Why my 6 year old is on a statin, same as her grandfather #lifeaftertransplant

IMG_8108Last night I was at the pharmacy filling a prescription for Addison – a new addition to the daily regime of drugs she takes to prevent rejection. The pharmacist looked at me curiously and asked, “Do you have a history of familial hypertension?” Let’s face it…he doesn’t get many 6-year olds on atorvastatin (Lipitor). His customers would all be decades older than Addison, like her 74 year old grandfather! So I kind of chuckled and gave him the primer on Addison’s history.

IMG_8190

But really, it’s not funny at all. Here’s the thing: pediatric heart transplant patients can run into a serious roadblock after they get through about ten years post-transplant. Coronary artery disease – yes that same hardening of the arteries often attributed to unhealthy lifestyles, smoking, lack of exercise – is one of the leading causes of death post-transplant. In the case of transplant patients, the inflammation is caused by chronic rejection. Unfortunately it can be difficult to diagnose, the exact mechanisms that cause it are still a mystery, and treatment options are limited.

One thing that does seem to help, or at least it doesn’t make things any worse, is to take a statin as a preventative measure. So Addison is now on the same medication as Gong Gong. It’s a fairly benign drug, especially when compared to the harsh immune-suppressing drugs she’s been taking twice a day for the past six years. And the medical approach to it is, “Why not?”

Which again leads me back to the same stark reality – there is still so much we don’t know about transplant medicine!!! Sometimes I feel like we’re playing a bit of a poker game where you just hope for the best and try to make the best logical decisions based on the little information you know. You might get a great hand, other times you are dealt the crappiest set of cards ever and you just don’t know how you’ll climb out of the hole. Sometimes you don’t. So far, I feel like we are beating the odds. But you just never know what that next round will bring.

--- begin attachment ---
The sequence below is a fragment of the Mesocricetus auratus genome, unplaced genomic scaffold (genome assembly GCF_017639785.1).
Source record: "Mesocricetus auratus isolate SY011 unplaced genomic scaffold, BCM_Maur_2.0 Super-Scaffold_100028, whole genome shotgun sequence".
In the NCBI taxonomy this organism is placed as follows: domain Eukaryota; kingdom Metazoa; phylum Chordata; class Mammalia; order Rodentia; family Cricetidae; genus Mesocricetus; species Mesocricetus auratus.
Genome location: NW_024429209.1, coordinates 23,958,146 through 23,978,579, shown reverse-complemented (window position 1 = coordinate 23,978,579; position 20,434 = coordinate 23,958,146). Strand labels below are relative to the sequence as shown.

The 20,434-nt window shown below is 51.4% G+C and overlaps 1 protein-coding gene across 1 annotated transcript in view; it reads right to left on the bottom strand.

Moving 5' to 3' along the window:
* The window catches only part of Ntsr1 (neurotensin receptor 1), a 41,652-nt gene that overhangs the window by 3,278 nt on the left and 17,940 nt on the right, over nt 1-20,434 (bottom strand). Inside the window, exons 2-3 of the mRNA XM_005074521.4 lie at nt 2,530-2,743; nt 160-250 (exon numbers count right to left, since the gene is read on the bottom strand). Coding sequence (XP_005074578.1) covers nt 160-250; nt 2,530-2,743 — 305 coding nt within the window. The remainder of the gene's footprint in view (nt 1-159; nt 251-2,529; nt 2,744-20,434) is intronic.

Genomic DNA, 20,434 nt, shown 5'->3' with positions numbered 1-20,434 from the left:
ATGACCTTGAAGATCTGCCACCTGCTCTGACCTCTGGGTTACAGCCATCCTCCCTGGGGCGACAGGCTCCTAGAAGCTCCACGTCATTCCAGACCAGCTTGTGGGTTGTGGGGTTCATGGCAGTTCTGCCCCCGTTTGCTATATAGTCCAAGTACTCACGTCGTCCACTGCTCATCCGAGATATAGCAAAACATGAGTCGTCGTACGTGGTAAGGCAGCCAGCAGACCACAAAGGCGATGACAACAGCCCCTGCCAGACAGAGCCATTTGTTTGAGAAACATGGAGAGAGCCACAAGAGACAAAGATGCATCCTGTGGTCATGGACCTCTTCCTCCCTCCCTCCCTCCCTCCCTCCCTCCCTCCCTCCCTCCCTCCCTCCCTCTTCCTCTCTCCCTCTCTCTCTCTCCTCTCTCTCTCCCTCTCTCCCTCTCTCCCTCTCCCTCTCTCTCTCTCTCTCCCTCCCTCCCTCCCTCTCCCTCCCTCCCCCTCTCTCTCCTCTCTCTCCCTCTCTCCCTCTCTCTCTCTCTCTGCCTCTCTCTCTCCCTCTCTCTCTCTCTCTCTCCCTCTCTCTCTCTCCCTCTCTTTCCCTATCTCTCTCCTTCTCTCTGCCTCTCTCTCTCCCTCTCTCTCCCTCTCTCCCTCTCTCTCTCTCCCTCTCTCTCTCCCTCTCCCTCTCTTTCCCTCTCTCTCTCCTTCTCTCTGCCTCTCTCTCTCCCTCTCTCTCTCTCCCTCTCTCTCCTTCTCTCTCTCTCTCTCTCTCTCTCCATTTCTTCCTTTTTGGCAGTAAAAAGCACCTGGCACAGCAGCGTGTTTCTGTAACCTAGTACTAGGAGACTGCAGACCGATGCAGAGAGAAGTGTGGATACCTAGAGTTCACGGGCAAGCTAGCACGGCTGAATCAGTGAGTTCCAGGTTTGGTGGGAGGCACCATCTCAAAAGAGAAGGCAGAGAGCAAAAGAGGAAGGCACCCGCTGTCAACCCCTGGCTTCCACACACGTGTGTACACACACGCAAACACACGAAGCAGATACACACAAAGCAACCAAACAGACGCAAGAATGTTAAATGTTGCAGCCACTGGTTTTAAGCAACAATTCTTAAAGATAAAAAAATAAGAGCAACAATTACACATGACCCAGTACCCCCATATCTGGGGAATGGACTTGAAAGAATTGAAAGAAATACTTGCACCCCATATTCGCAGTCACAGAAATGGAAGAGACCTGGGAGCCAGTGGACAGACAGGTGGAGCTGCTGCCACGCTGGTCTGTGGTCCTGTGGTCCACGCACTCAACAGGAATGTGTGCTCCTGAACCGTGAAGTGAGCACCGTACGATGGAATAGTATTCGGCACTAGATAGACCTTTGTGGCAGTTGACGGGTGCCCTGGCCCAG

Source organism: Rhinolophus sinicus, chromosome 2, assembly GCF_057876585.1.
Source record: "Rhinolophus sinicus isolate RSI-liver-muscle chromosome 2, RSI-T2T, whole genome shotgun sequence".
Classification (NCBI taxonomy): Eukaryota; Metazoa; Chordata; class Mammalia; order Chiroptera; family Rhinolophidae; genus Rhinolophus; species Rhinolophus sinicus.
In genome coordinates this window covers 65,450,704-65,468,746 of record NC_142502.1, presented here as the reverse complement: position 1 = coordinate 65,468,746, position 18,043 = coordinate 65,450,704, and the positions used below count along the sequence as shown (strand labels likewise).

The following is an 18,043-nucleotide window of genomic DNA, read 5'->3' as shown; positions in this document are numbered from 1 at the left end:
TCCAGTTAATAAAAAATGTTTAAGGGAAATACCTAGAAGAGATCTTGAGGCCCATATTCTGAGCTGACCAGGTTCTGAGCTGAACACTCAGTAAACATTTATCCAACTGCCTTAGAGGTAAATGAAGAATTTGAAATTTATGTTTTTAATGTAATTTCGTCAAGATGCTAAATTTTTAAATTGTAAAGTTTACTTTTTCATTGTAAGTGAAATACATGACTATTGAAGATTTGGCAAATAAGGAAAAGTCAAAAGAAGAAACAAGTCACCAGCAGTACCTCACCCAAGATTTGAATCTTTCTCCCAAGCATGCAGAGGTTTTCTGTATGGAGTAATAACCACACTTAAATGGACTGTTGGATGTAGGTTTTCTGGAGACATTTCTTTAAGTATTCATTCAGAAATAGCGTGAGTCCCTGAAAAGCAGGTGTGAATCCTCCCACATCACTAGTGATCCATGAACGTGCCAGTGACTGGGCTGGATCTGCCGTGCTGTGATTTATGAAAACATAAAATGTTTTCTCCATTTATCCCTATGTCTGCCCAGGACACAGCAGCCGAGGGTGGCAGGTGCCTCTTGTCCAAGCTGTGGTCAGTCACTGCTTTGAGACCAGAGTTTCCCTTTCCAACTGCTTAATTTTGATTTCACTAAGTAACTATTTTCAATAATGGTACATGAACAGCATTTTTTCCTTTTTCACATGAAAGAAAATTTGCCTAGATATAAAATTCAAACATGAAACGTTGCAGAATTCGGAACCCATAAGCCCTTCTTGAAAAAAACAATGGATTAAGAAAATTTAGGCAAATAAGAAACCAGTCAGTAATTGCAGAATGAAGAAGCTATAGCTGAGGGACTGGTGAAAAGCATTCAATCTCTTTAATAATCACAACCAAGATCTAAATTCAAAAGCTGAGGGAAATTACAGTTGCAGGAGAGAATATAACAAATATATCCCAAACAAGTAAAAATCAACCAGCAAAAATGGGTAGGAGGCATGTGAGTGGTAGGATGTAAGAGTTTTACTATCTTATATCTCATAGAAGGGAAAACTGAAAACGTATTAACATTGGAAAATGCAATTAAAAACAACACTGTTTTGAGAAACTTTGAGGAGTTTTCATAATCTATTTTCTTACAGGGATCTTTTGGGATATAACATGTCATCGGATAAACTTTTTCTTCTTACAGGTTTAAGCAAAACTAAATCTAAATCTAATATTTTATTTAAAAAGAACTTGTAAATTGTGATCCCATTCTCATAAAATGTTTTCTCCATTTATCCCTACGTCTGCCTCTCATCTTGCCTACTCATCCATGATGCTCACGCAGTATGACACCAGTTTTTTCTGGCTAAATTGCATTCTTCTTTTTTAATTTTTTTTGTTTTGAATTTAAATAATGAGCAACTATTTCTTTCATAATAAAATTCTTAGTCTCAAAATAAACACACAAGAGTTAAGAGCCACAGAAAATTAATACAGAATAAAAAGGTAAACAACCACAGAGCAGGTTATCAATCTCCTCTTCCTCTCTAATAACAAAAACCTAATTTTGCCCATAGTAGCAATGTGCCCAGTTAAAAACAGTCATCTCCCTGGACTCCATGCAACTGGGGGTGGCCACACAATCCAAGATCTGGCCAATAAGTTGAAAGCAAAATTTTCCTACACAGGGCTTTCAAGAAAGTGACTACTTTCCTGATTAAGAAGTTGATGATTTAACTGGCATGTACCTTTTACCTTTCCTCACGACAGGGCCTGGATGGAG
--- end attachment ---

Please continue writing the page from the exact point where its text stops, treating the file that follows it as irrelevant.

And this is why we are so dedicated to raising money for transplant research. It’s only through scientific advances that children like Addison won’t have to be on a drug to prevent a disease that a kid should never ever have to think about. Only through research will transplant be a cure.

 

At transplant clinic yesterday Addison’s team was very happy with her health. Her heart looks fantastic, blood work looks pretty good (except for slightly elevated BUN – blood urine nitrogen – which is likely due to slight dehydration in this heat), growth is great. We don’t have to go back to clinic for another six months. That’s all good news, so in the grand scheme of things, even if I don’t like why my Princess needs to take it, a new pill in the daily drug regime is not a big deal.

Love,
Elaine, Aaron, Addison and Charlie

 

8 thoughts on “Why my 6 year old is on a statin, same as her grandfather #lifeaftertransplant

  1. Thanks for the informative post Elaine … So great to see Addison thrive and have #’s to back it up … enjoy the ‘ dog days of summer ‘ … and a big hello to the McYong clan … live long and prosper. 😉

  2. My granddaughter had a heart transplant due cardio myopathy. She inherited from her mother, who wasn’t diagnosed until Indigo’s health problems came to light. I have had high blood pressure for years and am on lisinopil. I once picked up meds at the local pharmacy. It wasn’t until 2 days later that I realized my daughter’s name was on the label not mine. Apparently a med for cardio myopathy is the as as for high blood pressure.

  3. So great to hear the transplant clinic went well! And how hard is it to get kids to drink water!?! I constantly struggle with that issue here in Queensland. Enjoy the heat, I hope the smoke is clearing.

  4. Nice piece Elaine. Happy to hear Addy is coming along on an unpredictable
    Journey. She is beautiful. The info you share is so helpful. We all
    Need to be educated All the best to your family
    Pamela. Old penny from TRFof BC

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